A species of hopping-mouse presumed to be extinct in NSW has returned to the state this week, when Australian Wildlife Conservancy (AWC) together with Zoos SA, reintroduced the native Mitchell’s Hopping-mouse to Mallee Cliffs National Park in western NSW.
Fifty-eight individuals were reintroduced to a 9,750-hectare feral predator-free area at Mallee Cliffs National Park where AWC works in partnership with the NSW Government. They joined 97 other individuals which were reintroduced to the site in April.
The hopping-mice were collected from Monarto Safari Park operated by Zoos SA, where a breeding program has been underway to boost the species’ numbers ahead of the reintroduction. The small critters were driven six hours to Mallee Cliffs where AWC ecologists with members of the Zoos SA team performed health checks before releasing them.
Thirty individuals were fitted with specially designed collars which will be used to track their movements as they transition from the captive setting to the national park environment. AWC ecologists will remove the collars after four weeks.
Rachel Ladd, AWC Wildlife Ecologist, welcomed the return of the species to NSW.
“Small native rodents are a key group of our native fauna which have experienced substantial declines following European colonisation,” explained Rachel Ladd. “Within the Mallee Cliffs feral predator-free safe haven, the species can safely rebuild its numbers in a part of semi-arid NSW, where they have become locally extinct.”
AWC began working in collaboration with Zoos SA in 2019. Together they have established a captive breeding program for the Mitchell’s Hopping-mouse and successfully bred offspring for reintroduction to Mallee Cliffs. The Mitchell’s Hopping-mouse is the third species that Zoos SA have helped reintroduce to Mallee Cliffs, after the Greater Stick-nest Rat and Red-tailed Phascogale.
Zoos SA Conservation Field Officer, Claire Hartvigsen-Power, said she and keeper Courtney Barks were looking forward to being part of the animals’ journey to Mallee Cliffs National Park.
“The reintroduction of Mitchell’s Hopping Mice is the culmination of almost two years of hard work on behalf of our keeping team,” she said. “We are really pleased to be a part of the conservation of this species, and the restoration of biodiversity at Mallee Cliffs.”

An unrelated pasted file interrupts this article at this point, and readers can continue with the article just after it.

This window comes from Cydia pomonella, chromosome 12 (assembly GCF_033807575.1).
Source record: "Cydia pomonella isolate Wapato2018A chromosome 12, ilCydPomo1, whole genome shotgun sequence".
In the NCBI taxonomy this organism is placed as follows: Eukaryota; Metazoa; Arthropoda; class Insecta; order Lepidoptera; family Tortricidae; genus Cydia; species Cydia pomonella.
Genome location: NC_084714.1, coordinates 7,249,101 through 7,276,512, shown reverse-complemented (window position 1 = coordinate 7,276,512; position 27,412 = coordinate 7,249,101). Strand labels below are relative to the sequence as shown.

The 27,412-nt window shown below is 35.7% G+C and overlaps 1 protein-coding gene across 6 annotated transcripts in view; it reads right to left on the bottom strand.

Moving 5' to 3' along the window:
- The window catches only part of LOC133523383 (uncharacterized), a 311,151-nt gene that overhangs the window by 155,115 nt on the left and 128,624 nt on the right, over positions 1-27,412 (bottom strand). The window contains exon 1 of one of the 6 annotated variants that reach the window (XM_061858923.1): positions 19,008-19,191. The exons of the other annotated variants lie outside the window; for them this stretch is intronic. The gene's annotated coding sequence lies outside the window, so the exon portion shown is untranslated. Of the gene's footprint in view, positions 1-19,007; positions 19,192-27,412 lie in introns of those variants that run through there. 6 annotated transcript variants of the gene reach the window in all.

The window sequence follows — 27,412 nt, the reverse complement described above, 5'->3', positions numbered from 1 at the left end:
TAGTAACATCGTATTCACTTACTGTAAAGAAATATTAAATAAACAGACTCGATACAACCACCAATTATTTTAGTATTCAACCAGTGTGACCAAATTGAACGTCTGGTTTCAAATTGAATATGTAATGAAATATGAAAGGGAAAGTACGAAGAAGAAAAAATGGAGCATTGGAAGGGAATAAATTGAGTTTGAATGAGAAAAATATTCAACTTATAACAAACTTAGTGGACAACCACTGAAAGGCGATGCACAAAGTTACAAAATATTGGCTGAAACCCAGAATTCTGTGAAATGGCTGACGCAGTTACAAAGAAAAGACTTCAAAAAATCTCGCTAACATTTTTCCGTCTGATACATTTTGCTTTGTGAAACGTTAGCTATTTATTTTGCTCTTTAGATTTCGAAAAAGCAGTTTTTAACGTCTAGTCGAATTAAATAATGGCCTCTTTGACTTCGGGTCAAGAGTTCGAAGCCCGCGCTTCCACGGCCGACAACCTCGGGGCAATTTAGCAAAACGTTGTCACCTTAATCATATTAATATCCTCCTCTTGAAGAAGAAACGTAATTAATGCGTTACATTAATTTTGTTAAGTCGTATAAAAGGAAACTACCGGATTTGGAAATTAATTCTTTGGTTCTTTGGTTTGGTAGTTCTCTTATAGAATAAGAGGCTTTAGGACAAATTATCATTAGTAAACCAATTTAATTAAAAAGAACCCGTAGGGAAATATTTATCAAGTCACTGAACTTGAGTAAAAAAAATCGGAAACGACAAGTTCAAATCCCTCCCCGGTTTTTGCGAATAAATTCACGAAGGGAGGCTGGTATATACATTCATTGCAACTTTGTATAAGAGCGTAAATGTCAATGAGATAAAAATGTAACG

The hopping-mice are a group of native mammals which has suffered widespread declines and extinction due to land clearance as well as predation by feral predators such as cats and foxes. Of the ten recognised species, five have been wiped out completely, while two of the remaining species are threatened with extinction. The Mitchell’s Hopping-mouse remains secure but has suffered major declines.
As a nocturnal species, Mitchell’s Hopping-mouse takes shelter during the day in burrows that can typically house up to eight individuals. In the evening, they emerge in search of seeds and plant materials that make up most of their diet.
The Mitchell’s Hopping-mouse marks the sixth species to be reintroduced to Mallee Cliffs National Park as part of a large-scale rewilding project delivered by AWC with the NSW Government. They join the Bilby, Numbat, Greater Stick-nest Rat, Woylie and Red-tailed Phascogale which were reintroduced between 2019 and 2022.
At 9,570 hectares, the safe haven at Mallee Cliffs is the largest of its kind on mainland Australia. The area is fortified by a state-of-the-art predator-proof fence which stands two metres high and incorporates a floppy-top design, a specially reinforced ‘skirt’ to prevent animals from burrowing in, and electrified wires.
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